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Wind Rises with the Moon Halo, Rain Comes along with the Wet Base Stone of the Column: Unveiling the Myth of Analyzing Statistics and Detecting Causality, Professor Chih-hao Hsieh of NTU Institute of Oceanography Had His Recent Research Result Published on Science

Professor Chih-hao Hsieh of NTU Institute of Oceanography and Institute of Ecology and Revolutionary Biology and his international research team have just had the recent research result published on Science on October 26th: Detecting Causality in Complex Ecosystems. Their new approach of analyzing the real cause in complex ecosystems has successfully made it possible to detect the cause and effect, and furthermore they solved the myth of the related statistics in analysis of the causality, which have been baffling scientists for quite a long time.

It goes well with this old Chinese saying, “wind rises with the moon halo. Rain comes along with the wet base stone of the column.” However, the moon halo is not what causes the rising wind, and the wet base stone is not the cause of the rain. It is not exactly as it seems to be that two related objects could result in the cause and effect. Take a simple daily case for example, we tend to feel flighty and impetuous in the summer. And ice cream usually has the better sale in the summer, so it’s easily and very likely that we relate our being flighty and impetuous to the ice-cream sale in the summer, when it comes to the statistics. However, we should bear this in mind that it is irrelevant to conclude the cause and effect in this case. Instead of that, it is only because of the influence by the weather condition in the summer. This hilarious example shows not only a ridiculous joke but also a typical case while doing the researches in the ecosystems, making a certain case the unsolved, baffling task. To be more specific, the species’ close connection in the natural world might be resulted from the species’ interaction between these two species as well as the influence from the same environmental factors on the two species at the same time. The related statistics between them does not suggest the cause and effect in it; instead, it does not mean that there is no causality between two objects, which appear to be not related. The fact is, in the real ecosystems, it can get very complicated with the changing factors, and finding the real key factor is also as difficult as searching a needle in the vast ocean.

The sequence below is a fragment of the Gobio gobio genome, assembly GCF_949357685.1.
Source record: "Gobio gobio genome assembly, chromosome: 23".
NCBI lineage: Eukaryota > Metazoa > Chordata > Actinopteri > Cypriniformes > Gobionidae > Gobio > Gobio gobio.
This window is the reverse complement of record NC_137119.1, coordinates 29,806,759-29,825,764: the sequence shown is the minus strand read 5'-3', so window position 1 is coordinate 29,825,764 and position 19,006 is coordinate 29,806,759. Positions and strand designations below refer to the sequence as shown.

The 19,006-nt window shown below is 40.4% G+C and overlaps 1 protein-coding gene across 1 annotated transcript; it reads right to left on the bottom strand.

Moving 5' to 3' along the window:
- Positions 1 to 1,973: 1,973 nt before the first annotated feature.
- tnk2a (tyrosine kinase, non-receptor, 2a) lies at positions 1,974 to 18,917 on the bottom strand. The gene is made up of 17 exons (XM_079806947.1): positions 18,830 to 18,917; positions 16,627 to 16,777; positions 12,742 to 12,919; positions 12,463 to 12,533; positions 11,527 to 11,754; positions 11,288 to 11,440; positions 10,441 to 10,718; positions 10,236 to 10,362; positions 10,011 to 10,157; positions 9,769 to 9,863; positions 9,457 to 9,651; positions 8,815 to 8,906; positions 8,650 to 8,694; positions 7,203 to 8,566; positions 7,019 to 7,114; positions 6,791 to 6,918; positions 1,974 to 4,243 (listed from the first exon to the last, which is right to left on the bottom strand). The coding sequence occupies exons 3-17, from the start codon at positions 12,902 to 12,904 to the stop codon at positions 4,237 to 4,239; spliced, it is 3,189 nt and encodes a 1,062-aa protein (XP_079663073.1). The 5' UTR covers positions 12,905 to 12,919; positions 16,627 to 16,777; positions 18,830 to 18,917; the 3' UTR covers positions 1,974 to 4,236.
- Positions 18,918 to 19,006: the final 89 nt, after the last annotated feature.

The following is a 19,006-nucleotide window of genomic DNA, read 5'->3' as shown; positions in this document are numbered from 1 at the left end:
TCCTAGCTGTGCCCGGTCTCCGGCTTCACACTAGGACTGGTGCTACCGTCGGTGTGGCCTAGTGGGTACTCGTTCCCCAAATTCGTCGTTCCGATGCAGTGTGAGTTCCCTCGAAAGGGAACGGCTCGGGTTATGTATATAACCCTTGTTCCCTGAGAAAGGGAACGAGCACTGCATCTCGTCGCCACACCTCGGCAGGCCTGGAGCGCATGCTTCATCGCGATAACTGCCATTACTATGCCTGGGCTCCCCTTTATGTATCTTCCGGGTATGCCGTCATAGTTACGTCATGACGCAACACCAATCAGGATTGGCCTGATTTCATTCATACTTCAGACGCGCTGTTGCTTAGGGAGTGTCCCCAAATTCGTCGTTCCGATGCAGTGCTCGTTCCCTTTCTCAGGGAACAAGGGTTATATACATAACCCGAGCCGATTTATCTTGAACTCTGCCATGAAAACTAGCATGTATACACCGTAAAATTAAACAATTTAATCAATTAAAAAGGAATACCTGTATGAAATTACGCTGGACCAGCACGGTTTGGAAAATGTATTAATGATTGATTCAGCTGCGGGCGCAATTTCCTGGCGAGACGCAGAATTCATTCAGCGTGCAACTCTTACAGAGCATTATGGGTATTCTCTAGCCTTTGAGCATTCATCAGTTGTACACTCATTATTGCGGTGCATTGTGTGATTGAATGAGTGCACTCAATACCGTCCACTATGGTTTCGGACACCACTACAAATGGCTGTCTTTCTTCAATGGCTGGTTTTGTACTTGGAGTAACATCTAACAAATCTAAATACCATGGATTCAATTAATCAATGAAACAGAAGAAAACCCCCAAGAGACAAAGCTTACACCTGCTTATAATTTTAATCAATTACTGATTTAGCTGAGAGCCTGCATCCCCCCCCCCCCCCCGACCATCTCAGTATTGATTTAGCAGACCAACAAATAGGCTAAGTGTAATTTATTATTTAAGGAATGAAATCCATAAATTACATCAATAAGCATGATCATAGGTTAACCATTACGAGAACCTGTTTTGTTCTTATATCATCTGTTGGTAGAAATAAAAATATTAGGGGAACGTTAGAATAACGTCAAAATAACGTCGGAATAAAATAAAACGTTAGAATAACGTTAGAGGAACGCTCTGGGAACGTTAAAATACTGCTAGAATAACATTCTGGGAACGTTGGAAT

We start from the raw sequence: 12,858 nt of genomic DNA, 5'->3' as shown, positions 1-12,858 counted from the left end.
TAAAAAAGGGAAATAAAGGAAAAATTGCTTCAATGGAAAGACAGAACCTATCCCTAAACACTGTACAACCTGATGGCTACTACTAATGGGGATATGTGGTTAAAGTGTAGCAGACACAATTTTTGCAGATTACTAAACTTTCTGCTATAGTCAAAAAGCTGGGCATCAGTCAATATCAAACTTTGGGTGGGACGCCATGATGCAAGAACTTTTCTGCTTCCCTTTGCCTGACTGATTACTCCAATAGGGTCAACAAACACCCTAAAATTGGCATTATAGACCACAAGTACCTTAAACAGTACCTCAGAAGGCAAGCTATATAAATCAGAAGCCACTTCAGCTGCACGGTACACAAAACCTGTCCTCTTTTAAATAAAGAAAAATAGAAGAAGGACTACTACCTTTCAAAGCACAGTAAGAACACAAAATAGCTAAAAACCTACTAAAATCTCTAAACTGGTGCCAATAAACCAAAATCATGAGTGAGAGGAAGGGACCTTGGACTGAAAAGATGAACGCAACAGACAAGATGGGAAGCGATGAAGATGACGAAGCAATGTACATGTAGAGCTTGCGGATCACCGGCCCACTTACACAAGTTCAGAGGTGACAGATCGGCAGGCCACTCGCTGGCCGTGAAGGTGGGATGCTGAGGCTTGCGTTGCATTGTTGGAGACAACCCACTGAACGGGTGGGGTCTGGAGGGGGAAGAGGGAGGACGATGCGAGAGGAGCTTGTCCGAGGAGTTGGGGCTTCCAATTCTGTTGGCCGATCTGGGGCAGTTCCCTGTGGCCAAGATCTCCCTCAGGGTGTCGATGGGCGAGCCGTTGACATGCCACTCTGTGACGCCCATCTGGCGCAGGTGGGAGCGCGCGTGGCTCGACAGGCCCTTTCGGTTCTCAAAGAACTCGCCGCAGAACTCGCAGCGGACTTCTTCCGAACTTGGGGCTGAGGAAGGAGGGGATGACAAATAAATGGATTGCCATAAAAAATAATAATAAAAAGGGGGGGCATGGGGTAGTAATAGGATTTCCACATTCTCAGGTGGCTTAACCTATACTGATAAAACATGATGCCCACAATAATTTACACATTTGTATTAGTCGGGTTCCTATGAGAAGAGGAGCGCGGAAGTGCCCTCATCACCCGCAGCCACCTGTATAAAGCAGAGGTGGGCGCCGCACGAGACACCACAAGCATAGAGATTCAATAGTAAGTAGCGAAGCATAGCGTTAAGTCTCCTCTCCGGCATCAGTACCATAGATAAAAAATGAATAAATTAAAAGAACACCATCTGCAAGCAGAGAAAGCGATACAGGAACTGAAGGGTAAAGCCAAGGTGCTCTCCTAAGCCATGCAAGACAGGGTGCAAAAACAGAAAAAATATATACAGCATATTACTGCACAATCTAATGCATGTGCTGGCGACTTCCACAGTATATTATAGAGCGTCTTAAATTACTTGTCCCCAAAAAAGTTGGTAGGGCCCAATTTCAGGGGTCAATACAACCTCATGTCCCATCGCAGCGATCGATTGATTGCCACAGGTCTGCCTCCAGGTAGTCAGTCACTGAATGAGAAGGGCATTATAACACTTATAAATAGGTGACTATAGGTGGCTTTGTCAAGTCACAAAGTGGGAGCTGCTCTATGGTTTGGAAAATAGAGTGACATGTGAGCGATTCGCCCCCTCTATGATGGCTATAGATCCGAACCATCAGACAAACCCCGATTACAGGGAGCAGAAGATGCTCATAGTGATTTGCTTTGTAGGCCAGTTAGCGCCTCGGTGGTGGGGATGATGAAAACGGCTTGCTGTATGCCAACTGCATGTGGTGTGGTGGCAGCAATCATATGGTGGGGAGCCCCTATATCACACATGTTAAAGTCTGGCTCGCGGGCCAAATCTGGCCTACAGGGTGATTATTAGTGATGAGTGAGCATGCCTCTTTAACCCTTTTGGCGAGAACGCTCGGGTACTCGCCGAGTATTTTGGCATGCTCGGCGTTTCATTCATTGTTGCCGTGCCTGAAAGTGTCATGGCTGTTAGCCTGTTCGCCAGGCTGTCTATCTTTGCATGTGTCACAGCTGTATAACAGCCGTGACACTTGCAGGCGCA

It was not until the new method from Professor Clive Granger and Professor Robert Engle that the myth in the natural world could be unveiled. The two professors gave up the conventional scientific approach by using the relativity; instead, they based on prediction to analyze the cause and effect. What they have predicted has already been successfully proved true in analysis of the data of finance and economics. This scientific breakthrough won them the Nobel Prize of economics in 2003. Professor Clive Granger and Professor Robert Engle designed their method according to the linear stochastic systems. Though this method has successfully solved parts of the causality and the correlation, it does not apply well in the nonlinear dynamic systems, which has been organized by rules in ecosystems.